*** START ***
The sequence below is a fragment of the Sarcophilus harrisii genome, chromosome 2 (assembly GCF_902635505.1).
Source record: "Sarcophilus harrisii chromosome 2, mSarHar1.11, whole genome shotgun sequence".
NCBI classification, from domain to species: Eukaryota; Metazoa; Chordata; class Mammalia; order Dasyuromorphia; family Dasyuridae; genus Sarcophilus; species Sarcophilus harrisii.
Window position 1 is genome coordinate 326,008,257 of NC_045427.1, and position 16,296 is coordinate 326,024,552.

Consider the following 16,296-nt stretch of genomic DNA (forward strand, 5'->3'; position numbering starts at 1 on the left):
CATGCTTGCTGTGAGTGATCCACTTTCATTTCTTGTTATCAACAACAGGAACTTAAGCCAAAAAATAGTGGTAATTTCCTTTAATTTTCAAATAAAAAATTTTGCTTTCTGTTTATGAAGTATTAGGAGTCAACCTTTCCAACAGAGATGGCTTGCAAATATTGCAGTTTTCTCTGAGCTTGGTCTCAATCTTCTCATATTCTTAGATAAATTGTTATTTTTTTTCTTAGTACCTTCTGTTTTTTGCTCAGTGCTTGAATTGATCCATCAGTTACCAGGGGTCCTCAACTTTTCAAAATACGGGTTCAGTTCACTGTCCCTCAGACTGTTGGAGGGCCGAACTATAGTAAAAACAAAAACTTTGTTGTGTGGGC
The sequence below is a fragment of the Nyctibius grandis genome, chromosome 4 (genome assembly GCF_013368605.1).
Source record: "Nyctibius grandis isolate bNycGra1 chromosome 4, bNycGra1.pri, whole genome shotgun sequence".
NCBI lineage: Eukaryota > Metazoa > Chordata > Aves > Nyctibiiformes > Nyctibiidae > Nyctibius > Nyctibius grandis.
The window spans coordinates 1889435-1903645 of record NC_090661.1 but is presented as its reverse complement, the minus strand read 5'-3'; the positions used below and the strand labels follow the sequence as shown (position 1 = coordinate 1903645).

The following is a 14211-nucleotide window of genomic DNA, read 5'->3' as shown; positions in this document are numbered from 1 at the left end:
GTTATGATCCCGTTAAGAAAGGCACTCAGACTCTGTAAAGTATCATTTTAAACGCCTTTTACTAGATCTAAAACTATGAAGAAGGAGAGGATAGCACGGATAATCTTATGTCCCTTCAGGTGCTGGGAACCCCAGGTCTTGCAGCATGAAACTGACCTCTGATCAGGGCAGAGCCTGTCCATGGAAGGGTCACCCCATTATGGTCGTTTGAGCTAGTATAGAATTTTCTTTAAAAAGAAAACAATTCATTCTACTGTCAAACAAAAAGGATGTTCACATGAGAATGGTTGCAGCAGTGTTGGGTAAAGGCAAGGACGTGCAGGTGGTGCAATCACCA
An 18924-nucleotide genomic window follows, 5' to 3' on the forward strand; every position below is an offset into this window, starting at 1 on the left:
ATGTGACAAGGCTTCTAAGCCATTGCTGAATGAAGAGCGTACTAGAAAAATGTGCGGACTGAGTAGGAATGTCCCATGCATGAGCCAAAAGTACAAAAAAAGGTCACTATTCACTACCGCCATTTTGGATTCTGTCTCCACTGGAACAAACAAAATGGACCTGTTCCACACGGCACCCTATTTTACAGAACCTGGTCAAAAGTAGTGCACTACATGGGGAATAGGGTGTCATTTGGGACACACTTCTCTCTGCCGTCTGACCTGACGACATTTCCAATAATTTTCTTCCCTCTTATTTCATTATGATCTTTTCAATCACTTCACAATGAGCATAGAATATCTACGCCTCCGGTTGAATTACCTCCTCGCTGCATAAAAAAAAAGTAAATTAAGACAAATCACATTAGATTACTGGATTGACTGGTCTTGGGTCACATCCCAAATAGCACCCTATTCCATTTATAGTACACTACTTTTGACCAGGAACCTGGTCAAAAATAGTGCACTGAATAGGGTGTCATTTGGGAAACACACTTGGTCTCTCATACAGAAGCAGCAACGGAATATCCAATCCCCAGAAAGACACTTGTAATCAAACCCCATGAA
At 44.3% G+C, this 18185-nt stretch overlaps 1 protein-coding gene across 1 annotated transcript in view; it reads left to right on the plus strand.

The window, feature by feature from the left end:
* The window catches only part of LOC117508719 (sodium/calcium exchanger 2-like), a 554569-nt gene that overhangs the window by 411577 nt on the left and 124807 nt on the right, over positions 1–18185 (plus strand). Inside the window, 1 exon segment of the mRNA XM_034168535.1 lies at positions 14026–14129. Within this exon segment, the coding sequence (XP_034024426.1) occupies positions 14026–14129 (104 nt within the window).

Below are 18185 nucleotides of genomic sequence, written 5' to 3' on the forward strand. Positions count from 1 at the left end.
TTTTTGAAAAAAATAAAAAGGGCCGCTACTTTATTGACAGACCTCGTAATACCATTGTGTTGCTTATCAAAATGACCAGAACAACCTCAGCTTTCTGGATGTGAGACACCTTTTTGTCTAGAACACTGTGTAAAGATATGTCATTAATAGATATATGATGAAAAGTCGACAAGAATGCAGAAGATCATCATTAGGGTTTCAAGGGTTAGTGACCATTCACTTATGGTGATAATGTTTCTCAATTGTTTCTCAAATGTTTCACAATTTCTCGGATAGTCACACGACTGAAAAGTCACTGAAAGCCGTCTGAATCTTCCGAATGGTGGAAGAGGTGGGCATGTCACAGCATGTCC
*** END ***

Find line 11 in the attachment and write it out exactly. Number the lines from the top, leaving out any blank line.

The following is a 14211-nucleotide window of genomic DNA, read 5'->3' as shown; positions in this document are numbered from 1 at the left end: